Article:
Panasonic Lumix GM5 review

Panasonic's tiny CSC has the imaging power of a full-size compact system camera

Panasonic Lumix GM5
The GM5 packs in a Micro Four Thirds sensor, viewfinder and accessory shoe.

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At the time of the GM1's launch, I was incredibly impressed by what Panasonic engineers had managed to achieve in such a small body. It's no mean feat to include such a large sensor as well as making it an easy to handle camera. As someone who enjoys using a viewfinder, its absence was the only major downside I could find to the GM1.

Fast forward a year and a bit, and Panasonic has answered that problem admirably, while making small improvements to the handling to make the GM5 even easier and nicer to use than before.

Image quality is fantastic, with vibrant colours, excellent detail and a great walk around kit lens to get you started. It's also matched perfectly with the camera in terms of its size, meaning it slips comfortably into a jacket pocket. Having the flexibility to change lenses is brilliant, and certainly elevates this camera above compact cameras of a similar size which have a fixed optic.

There's also a great range of extras – the touch-sensitive screen for a start, which although at times a little over sensitive, is a great complement to the buttons and dials. The viewfinder is small, just like the rest of the camera, and though it's not one that I would want to use for every picture, it's very handy to have when the light is bright, or if you prefer to work in that way when composing certain images.

Wi-Fi connectivity is also useful for composing from awkward angles, which is especially useful in this case when you consider that the camera doesn't have a tilting or articulating screen. It's a shame not to see NFC connectivity for those with compatible devices, though.

We liked

Panasonic engineers continue to impress with their ability to package a great range of features into a stylish and small body. Using the camera is a real treat and if you want something that produces high quality images from something you can slip into a jacket pocket, this is a superb choice, especially so if you already have another Micro Four Thirds camera.

We disliked

There really isn't much to dislike about the GM5, but if we had to be ultra picky, then the tendency to set the autofocus point with your nose when using the TouchPad AF can be a little frustrating at times, but it is something you learn to compensate for with time (by altering the way you position the camera). Fans of NFC may be disappointed to find a Wi-Fi only camera, too.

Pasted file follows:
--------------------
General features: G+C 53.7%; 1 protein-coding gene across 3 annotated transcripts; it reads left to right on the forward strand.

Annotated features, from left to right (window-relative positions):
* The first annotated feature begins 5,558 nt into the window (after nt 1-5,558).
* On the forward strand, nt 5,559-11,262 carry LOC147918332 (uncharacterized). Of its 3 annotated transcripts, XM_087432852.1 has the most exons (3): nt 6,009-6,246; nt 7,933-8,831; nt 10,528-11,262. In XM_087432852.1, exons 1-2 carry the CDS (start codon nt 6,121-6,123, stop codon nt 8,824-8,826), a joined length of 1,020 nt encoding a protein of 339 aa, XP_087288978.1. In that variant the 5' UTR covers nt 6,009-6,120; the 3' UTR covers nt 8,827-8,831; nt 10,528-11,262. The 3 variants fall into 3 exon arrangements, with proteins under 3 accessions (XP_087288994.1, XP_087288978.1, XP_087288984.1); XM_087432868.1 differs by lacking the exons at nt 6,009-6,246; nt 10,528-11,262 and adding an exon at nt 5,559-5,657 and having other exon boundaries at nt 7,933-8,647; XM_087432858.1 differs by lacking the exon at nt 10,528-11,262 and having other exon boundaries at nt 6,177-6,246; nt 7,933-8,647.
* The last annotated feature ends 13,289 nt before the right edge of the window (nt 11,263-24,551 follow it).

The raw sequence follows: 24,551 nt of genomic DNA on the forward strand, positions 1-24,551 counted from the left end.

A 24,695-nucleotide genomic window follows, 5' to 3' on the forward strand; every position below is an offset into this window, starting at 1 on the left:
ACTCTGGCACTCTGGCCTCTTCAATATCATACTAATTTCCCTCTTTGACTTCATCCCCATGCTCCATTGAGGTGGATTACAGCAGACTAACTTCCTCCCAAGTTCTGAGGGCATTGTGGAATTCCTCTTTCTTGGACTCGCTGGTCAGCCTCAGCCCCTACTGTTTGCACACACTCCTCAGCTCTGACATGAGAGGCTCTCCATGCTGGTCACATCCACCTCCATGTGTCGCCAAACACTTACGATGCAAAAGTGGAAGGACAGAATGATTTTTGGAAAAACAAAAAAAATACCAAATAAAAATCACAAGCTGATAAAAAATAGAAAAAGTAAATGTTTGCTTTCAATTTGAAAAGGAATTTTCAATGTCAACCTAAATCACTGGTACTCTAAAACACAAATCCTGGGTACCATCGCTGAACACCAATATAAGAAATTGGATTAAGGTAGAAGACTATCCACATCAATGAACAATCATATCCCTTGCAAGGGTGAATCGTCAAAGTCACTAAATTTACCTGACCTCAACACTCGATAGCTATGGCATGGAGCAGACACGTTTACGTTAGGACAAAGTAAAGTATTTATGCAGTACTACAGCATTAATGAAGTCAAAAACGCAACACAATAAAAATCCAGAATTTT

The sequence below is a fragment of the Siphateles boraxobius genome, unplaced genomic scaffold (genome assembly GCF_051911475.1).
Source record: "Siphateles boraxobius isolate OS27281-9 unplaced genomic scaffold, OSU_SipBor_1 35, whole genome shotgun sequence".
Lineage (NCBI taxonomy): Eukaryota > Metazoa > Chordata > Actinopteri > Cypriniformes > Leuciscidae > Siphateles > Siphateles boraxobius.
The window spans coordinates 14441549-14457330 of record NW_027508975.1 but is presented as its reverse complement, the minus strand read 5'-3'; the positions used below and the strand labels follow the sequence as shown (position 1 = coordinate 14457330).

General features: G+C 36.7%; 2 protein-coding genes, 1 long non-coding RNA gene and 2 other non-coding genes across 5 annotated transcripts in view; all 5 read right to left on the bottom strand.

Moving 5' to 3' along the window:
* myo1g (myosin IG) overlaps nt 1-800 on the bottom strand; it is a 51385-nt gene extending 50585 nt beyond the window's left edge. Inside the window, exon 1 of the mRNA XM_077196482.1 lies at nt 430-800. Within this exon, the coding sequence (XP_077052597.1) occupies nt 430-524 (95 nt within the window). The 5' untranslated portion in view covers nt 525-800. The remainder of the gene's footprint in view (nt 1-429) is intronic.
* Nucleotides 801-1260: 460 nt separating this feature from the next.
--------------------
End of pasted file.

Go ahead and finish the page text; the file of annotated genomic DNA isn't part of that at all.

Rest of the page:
Final verdict

Cameras such as this leave the other small compact system cameras in the dust – we're talking about the Nikon 1, Samsung NX Mini and Pentax Q range here. This camera is smaller than even some of those models, but features a sensor which is much, much larger. The lens range available for Micro Four Thirds is also more flexible and extensive.

That said, it seems that Panasonic doesn't view CSCs as the GM5's rivals, but rather premium compact cameras such as the Sony RX100 III and the Canon G1X Mark II. There are advantages and disadvantages to both types of camera, but this seems to win in so many areas it makes it hard not to recommend it to anyone looking for superb image quality in a tiny body.

The GM1 scored top marks, and this camera only improves upon an already fantastic device, so it gets the top marks again. Great work, Panasonic.

Amy Davies

Amy has been writing about cameras, photography and associated tech since 2009. Amy was once part of the photography testing team for Future Publishing working across TechRadar, Digital Camera, PhotoPlus, N Photo and Photography Week. For her photography, she has won awards and has been exhibited. She often partakes in unusual projects - including one intense year where she used a different camera every single day. Amy is currently the Features Editor at Amateur Photographer magazine, and in her increasingly little spare time works across a number of high-profile publications including Wired, Stuff, Digital Camera World, Expert Reviews, and just a little off-tangent, PetsRadar.